Is a bird reserve created by heavy industry a natural or an unnatural landscape? I grew up in a place called Neston, within a mile from my home there is the old seaside resort of Parkgate. It is on the estuary of the River Dee on the border between northwest England and north Wales. (Directly over the estuary on the Welsh side is the town of Holywell feartured last week.) I took these photographs during the visit earlier this year. I thought that readers will find the elegant Victorian seafront buildings interesting, but would be puzzled as to why they would build it on a marsh? This is an interesting story I think.
A hundred years ago this was a thriving seaside resort with a promenade with a wall and railings and stone steps, made out of the local red sandstone, going down to the beach. The estuary here was tidal and the waters came up to the sea wall at high tide and then retreat miles at low tide, revealing a huge expanse of sand. When my family came to live closeby in the 1960s it was still there and Parkgate was known in the wider area for a shop that sells homemade ice cream. There was even a tide-filled seawater swimming pool open to the public. Then gradually the beach began to be overgrown with a natural hybrid grass called spartina. One of the things that allowed this grass to grow was that a steel company, some miles further down the estuary, took the river waters for its industrial processes. In order to do this they change the course of the river and the tides didn’t cover the sand as often – only at the very high spring tides, about twice a year.
At first, people were unhappy with this. Here was heavy industry messing with the natural landscape. I can remember as a boy going to lecture about the threat of spartina grass and the speaker asking for volunteers to go and pull it out of the muddy sand and keep the estuary clear. It was a forlorn task and people soon gave up. Then something started to happen. The new wetland terrain that was created started to attract birds and birdwatchers flocked to the area to sea rare waders and shore birds such as Marsh Harriers and Hen Harriers. Now, 40 years later it is an award winning bird reserve that is listed as an area of outstanding natural beauty on the RSPB website.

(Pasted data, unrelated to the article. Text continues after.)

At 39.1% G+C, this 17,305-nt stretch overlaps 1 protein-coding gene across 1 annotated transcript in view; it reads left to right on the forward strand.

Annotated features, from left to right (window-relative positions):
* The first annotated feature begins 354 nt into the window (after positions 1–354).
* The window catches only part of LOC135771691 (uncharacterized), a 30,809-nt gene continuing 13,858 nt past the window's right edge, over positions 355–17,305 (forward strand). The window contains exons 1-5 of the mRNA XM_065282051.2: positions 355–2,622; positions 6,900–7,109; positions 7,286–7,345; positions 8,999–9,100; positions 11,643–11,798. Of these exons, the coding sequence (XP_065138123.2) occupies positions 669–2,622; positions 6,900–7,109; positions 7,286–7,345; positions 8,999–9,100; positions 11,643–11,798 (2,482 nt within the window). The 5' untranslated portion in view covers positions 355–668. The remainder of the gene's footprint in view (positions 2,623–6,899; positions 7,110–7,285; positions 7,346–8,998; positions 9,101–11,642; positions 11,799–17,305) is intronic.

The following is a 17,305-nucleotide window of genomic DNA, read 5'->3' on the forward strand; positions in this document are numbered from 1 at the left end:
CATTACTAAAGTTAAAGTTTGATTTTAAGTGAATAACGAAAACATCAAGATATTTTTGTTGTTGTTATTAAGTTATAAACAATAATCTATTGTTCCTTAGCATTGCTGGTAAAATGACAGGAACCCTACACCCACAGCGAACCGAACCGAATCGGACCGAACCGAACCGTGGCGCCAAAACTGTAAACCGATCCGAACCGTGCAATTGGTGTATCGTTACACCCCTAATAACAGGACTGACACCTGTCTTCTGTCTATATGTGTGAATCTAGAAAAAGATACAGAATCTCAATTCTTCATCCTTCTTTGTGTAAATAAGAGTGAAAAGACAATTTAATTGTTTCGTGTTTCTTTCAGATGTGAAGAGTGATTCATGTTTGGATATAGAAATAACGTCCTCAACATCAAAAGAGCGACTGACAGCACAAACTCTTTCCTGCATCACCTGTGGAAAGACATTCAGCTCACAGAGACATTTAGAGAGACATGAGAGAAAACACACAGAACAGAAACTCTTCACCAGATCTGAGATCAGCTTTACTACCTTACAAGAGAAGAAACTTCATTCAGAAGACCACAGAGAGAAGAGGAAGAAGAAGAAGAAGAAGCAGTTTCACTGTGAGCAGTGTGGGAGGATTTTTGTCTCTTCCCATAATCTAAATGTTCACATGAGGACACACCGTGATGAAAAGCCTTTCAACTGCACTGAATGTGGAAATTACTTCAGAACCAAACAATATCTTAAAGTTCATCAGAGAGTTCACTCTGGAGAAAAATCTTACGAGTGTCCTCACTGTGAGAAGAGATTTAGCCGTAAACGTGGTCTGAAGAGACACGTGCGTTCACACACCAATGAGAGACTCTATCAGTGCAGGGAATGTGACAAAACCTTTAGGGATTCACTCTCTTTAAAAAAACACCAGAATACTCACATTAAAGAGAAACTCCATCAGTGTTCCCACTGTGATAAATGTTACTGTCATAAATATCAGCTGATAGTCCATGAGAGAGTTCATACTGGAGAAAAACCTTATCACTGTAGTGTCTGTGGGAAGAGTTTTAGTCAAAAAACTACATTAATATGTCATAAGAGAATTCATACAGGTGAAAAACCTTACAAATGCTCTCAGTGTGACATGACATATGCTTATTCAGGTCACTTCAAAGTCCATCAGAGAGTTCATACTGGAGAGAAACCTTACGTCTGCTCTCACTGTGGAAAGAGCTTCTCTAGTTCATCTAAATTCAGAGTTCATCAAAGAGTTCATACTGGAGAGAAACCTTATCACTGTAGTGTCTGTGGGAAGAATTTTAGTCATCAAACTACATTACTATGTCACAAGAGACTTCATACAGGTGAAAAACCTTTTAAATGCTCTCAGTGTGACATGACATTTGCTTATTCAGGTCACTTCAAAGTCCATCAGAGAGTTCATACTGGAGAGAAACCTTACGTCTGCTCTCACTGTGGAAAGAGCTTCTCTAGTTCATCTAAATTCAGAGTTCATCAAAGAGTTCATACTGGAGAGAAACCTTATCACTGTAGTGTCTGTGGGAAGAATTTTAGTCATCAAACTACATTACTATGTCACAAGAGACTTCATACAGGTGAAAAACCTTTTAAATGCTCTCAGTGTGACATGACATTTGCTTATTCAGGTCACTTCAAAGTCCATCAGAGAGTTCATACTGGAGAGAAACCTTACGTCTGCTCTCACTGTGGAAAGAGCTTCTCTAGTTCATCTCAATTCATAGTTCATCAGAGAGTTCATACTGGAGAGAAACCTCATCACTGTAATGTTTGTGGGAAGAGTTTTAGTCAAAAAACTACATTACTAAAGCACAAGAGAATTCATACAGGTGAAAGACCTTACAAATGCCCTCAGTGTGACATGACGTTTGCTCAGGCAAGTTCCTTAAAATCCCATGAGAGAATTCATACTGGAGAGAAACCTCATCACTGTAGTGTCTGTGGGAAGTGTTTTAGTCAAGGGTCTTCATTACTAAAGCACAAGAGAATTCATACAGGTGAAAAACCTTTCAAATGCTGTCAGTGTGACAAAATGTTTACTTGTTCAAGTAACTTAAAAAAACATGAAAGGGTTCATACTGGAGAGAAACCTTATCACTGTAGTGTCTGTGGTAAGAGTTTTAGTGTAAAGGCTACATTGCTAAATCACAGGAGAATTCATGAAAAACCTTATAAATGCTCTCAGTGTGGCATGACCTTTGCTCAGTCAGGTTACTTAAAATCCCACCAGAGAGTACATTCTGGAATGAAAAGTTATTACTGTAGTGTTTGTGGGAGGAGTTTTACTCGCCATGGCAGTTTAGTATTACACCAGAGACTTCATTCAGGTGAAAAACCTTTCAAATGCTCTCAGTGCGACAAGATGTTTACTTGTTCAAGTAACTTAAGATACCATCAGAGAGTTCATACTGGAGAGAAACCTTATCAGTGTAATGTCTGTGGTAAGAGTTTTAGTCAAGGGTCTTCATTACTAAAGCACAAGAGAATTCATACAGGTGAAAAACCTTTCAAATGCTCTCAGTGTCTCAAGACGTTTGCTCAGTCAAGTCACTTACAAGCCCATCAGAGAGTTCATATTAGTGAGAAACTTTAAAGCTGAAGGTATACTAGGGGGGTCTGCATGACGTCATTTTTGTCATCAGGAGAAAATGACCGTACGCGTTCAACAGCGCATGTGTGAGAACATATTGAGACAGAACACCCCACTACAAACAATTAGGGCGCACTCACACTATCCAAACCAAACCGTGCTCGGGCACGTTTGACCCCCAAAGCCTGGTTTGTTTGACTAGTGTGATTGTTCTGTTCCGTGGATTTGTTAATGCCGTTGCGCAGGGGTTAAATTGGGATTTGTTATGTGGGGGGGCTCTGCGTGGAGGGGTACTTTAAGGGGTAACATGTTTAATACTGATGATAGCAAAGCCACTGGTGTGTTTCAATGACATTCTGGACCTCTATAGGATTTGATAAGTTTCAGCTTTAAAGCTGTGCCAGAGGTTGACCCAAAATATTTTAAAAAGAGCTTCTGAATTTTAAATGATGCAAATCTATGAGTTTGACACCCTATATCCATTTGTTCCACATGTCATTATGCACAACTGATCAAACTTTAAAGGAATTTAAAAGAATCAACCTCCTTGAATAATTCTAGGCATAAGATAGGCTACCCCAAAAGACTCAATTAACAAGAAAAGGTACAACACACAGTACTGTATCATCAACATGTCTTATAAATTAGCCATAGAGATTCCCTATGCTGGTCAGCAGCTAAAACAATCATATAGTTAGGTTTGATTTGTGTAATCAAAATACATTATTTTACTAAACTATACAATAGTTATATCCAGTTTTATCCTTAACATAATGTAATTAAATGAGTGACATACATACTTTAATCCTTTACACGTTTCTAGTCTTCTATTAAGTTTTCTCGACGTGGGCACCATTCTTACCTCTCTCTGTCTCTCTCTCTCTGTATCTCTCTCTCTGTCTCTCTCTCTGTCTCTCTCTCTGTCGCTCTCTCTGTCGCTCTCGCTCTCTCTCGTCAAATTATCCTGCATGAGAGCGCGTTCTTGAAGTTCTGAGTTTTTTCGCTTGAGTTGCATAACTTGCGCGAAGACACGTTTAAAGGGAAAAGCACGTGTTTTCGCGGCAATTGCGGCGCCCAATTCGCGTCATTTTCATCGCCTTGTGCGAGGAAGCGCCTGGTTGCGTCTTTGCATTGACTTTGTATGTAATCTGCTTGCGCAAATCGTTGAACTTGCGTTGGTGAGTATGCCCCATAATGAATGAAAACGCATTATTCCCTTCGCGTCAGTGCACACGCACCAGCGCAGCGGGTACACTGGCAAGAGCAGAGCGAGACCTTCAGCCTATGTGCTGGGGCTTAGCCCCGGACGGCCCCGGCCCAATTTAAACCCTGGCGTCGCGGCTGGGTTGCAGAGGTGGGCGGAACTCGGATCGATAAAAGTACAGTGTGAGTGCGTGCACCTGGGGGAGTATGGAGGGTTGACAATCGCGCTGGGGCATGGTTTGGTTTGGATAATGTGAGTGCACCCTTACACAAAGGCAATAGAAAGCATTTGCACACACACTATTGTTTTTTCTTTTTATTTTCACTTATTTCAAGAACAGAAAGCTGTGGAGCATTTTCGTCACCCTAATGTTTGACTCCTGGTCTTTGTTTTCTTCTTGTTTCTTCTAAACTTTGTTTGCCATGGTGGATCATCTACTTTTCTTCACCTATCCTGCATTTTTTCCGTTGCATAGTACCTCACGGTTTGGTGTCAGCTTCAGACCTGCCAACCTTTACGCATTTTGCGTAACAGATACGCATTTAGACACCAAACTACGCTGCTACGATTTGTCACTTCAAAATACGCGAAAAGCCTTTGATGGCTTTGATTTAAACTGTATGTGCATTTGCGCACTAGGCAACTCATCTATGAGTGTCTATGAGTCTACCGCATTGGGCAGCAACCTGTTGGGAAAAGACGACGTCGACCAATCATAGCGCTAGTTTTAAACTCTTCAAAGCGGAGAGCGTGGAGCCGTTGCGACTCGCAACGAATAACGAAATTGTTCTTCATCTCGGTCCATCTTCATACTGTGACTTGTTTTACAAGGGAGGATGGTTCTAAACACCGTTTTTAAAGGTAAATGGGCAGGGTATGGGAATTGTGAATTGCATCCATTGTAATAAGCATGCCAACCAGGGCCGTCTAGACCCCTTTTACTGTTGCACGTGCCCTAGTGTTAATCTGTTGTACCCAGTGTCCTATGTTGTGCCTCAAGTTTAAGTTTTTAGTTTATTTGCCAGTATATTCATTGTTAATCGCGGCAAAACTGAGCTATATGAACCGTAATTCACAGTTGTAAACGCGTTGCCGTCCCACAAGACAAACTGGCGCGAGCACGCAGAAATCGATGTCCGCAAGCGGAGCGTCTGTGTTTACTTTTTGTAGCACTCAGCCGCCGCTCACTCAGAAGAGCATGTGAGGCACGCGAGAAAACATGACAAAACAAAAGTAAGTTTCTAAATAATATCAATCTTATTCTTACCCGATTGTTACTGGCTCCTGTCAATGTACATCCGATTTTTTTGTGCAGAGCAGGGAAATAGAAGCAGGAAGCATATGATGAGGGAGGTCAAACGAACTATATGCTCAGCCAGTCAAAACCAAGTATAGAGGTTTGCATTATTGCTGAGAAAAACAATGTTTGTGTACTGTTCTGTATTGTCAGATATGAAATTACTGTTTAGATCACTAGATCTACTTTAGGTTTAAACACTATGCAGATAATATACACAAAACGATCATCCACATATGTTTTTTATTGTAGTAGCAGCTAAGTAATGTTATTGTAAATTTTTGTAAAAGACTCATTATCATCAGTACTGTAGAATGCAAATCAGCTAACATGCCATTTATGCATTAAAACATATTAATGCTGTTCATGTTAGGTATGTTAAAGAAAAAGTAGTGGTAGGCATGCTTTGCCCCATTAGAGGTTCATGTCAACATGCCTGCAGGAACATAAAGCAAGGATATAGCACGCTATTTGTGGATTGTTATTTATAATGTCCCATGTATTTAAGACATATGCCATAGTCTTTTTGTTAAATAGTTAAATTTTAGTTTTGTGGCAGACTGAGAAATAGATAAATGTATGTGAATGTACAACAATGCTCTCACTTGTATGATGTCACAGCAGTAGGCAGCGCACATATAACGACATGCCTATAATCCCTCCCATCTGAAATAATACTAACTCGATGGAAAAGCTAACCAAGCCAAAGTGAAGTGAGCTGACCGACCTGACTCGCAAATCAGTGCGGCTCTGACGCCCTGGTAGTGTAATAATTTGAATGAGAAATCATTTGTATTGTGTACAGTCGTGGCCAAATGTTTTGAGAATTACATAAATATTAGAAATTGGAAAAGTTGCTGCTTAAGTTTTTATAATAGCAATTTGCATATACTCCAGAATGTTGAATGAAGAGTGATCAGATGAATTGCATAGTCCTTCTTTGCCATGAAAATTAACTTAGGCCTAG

The steelworks, at Shotton in Wales, has changed hands several times since I was a boy and is now owned by Tata Steel, the Indian steel company. As far as I know its future and so that of the Parkgate Marsh Harriers are secure for the moment. But no company lasts forever and so one wonders, what will the environmentalists do if the steel company were to close? Would they let the river resume its natural course, so submerging the wetlands and destroying the manmade habitat of the birds? Or would they campaign for the preservation of the steel plant for the sake of the birds? For the Christian, there is no such dilemma. Man is as natural as as Marsh Harrier and making steel is a natural activity for man. So faced with a choice of keeping a manmade environment or one that is less affected by man, I would just choose the one I preferred. I this case, I’m not sure I could make up my mind, although as a boy I always wished that the swimming baths had stayed open. Either way, events will take their course; but should the steel company ever face closure (which I hope is a long way off) if we wanted to save it we would have to face the fact that man is as much part of the ecosystem as the black-tailed godwit. Would the plight of the Meadow Pipin push the Shotton steel plant into the category of being ‘too big to fail’, along with companies such as Barclay’s Bank and Bank of America?… I wonder.
It was a rainy day when I visited, so you’ll have to imagine the sunny seaside scene. In case you are interested, the ice cream shop survives to this day. I was only able to download one photograph of the old Parkgate, so I refer to a site, here, that has photographs of these sites in 1939, when it was a seaside resort. Thank you to the Francis Frith collection for the photo above.